Thursday, December 15, 2011

Africa: Africa and the Convention Banning Biological and Toxin Weapons

Source: ISS

Africa and the Convention Banning Biological and Toxin Weapons

Noel Stott, Senior Research Fellow, Arms Management Programme, ISS Pretoria Office

The Seventh Review Conference of the Convention on the Prohibition of the Development, Production and Stockpiling of Bacteriological (Biological) and Toxin Weapons and on their Destruction (BTWC) is presently taking place in Geneva – having started on 5 December and due to close on 22 December 2011. The BTWC opened for signature in April 1972 and entered into force in March 1975. It was the first multilateral disarmament treaty banning an entire category of weapons effectively prohibiting the development, production, acquisition, transfer, retention, stockpiling and use of biological and toxin weapons. States Parties undertake never in any circumstances to develop, produce, stockpile or otherwise acquire or retain:

microbial or other biological agents, or toxins whatever their origin or method of production, of types and in quantities that have no justification for prophylactic, protective or other peaceful purposes;
weapons, equipment or means of delivery designed to use such agents or toxins for hostile purposes or in armed conflict.

Under Article XII and every five years, States Parties review the operation of the BTWC, taking into account, for example, allegations of non-compliance and any new scientific and bio-technological developments that may impact on its effective functioning. So far, six Review Conferences have been held (1980, 1986, 1991, 1996, 2001/2 and 2006).

As of November 2011, 37 African countries are States Parties. African States that have signed the BTWC but have not yet ratified are: Central African Republic, Côte d`Ivoire, Egypt, Liberia, Malawi, Somalia and United Republic of Tanzania. African States that are not members are: Angola, Cameroon, Chad, Comoros, Djibouti, Eritrea, Guinea, Mauritania and Namibia. The Republic of South Sudan, which became independent in July 2011 resulting in the creation of Africa’s 54th state will, over time, be required to accede to dozens of bilateral, multilateral and international treaties and conventions, including the BTWC.

The relatively low number of ratifying states in Africa should be viewed in contrast to the near universalisation of the Chemical Weapons Convention (CWC) in Africa, which is largely due to the numerous outreach activities of the Organisation for the Prevention of Chemical Weapons (OPCW). Universalisation in Africa is however essential to strengthening the convention and it is evident that a more sustained and concentrated effort is needed to achieve this. Because any discussion about universalisation in Africa needs to address issues of assistance to states that may require it, ways to strengthen the resources of the BTWC’s Implementation Support Unit (ISU) must be found.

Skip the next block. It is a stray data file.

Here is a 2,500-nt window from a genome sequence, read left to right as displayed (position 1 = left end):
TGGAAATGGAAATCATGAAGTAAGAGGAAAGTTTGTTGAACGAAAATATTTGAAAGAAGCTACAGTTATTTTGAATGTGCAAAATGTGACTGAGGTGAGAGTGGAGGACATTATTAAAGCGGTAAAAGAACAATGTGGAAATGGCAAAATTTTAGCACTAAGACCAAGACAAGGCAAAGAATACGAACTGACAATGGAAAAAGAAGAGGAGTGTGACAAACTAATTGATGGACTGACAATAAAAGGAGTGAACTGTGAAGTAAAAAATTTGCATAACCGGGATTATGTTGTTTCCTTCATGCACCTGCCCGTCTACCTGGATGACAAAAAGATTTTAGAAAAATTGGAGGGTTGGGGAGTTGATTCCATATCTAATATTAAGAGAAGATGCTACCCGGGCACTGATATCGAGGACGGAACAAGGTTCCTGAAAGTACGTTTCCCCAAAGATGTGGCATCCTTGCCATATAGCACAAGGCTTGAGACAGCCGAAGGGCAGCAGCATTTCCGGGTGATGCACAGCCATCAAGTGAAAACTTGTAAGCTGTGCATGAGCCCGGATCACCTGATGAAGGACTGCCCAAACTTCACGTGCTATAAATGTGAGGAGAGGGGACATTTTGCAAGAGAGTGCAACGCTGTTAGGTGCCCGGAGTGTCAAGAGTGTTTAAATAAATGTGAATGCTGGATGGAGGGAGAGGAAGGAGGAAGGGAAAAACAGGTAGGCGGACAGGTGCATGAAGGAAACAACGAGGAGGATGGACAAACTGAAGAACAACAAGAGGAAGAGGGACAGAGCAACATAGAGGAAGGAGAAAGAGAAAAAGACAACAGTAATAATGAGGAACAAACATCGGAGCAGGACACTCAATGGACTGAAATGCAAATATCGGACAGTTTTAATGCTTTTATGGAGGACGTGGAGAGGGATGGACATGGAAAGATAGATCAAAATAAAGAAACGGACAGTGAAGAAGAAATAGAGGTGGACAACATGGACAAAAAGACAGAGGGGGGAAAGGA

The ISU was established by the Sixth Review Conference in 2006, and is based in the Geneva Branch of the United Nations Office for Disarmament Affairs, with only three full-time staff members. With the growth in demands by States, there is a clear need for the ISU functioning to be improved both in terms of staffing but more importantly in terms of its mandate and finances and thus its ability to match expressed needs with offers of support and assistance and to monitor such relationships between co-operating states. Article IV of the Convention requires each State Party to "take any necessary measures to prohibit and prevent the development, production, stockpiling, acquisition, or retention of the agents, toxins, weapons, equipment and means of delivery specified in Article I of the Convention, within the territory of such State, under its jurisdiction or under its control anywhere". Many African States do not have specific domestic legislation criminalizing the engagement in unlawful acts under the BTWC. The ISU should also be able to assist in this regard taking into account the various legal systems operating on the continent.